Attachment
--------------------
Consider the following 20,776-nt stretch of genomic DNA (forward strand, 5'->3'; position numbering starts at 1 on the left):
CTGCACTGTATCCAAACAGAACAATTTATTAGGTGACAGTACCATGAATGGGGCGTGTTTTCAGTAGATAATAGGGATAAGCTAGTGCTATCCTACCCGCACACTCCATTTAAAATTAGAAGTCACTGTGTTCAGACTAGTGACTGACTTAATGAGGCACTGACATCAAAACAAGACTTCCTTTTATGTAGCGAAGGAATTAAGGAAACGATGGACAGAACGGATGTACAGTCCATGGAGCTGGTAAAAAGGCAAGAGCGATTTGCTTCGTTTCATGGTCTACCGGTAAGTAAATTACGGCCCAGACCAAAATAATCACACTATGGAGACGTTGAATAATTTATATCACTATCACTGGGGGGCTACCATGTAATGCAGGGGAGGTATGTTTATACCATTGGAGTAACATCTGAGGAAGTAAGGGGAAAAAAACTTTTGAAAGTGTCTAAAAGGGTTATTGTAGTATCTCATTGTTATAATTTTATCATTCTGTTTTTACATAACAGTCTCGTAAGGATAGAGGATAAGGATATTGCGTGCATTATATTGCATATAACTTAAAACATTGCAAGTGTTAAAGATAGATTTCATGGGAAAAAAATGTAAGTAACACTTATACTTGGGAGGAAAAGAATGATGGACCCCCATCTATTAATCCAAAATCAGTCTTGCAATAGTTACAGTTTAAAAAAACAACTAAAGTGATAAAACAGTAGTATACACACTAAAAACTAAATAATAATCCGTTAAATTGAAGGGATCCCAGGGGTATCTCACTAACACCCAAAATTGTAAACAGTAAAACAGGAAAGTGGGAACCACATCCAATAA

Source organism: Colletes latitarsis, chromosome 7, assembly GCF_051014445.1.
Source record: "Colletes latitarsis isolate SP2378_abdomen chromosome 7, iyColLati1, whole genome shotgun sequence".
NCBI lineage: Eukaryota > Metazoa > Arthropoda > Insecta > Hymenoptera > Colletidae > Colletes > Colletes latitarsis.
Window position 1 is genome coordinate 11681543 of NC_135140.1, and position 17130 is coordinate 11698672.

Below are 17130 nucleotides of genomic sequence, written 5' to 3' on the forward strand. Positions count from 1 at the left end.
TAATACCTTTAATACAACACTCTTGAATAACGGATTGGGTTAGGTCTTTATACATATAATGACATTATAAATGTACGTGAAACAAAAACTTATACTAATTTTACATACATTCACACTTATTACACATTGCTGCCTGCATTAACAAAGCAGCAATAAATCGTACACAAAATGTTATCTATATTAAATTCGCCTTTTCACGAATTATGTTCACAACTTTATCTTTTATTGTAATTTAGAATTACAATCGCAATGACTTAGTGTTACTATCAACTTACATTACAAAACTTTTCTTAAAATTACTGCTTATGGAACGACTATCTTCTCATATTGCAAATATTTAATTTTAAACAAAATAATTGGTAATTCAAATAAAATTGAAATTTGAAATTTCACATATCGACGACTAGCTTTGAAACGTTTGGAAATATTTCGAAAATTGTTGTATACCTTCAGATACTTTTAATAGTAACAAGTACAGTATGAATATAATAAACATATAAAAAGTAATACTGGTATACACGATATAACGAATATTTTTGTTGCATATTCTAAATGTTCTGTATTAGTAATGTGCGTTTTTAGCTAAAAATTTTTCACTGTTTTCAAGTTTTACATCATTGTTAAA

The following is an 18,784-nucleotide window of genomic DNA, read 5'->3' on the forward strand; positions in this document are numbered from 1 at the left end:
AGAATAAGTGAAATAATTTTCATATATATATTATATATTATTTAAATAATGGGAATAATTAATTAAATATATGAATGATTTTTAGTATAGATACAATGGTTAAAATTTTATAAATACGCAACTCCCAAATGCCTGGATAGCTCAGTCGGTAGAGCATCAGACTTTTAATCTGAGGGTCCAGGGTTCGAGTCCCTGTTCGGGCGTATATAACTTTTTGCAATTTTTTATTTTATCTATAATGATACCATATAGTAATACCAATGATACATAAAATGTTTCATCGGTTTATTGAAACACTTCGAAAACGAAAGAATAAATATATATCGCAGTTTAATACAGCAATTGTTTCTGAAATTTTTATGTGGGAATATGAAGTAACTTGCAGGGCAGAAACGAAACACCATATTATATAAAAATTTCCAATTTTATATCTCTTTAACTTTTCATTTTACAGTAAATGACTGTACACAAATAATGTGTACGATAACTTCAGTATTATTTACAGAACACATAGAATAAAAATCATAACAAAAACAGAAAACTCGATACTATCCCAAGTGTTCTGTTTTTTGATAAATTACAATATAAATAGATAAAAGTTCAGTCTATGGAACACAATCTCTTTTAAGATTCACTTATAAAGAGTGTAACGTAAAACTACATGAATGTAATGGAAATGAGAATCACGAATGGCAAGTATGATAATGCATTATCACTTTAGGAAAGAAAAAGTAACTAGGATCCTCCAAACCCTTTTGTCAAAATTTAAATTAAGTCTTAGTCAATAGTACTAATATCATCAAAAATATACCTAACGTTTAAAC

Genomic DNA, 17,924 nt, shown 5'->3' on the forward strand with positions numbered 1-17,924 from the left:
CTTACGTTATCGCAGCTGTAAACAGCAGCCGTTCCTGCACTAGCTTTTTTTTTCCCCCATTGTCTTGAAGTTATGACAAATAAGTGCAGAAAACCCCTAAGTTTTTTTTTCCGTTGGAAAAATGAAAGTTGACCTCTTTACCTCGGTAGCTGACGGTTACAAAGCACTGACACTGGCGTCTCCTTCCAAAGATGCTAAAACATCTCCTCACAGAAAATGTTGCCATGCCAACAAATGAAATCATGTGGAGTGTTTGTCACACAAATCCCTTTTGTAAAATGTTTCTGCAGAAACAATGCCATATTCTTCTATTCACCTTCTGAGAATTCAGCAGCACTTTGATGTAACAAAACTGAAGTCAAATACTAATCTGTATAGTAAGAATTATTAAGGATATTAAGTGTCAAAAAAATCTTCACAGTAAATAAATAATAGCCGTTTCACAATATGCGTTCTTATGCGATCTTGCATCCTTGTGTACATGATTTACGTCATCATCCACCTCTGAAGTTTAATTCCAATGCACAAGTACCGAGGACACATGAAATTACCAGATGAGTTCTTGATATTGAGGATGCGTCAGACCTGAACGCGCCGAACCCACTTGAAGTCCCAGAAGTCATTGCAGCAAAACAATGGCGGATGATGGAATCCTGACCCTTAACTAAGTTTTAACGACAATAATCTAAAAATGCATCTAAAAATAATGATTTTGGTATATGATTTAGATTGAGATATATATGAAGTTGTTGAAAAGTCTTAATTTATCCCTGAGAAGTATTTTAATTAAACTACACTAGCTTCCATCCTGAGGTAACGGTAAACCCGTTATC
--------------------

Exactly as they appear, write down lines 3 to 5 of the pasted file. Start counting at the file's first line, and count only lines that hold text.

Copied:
Source organism: Colletes latitarsis, chromosome 7, assembly GCF_051014445.1.
Source record: "Colletes latitarsis isolate SP2378_abdomen chromosome 7, iyColLati1, whole genome shotgun sequence".
NCBI lineage: Eukaryota > Metazoa > Arthropoda > Insecta > Hymenoptera > Colletidae > Colletes > Colletes latitarsis.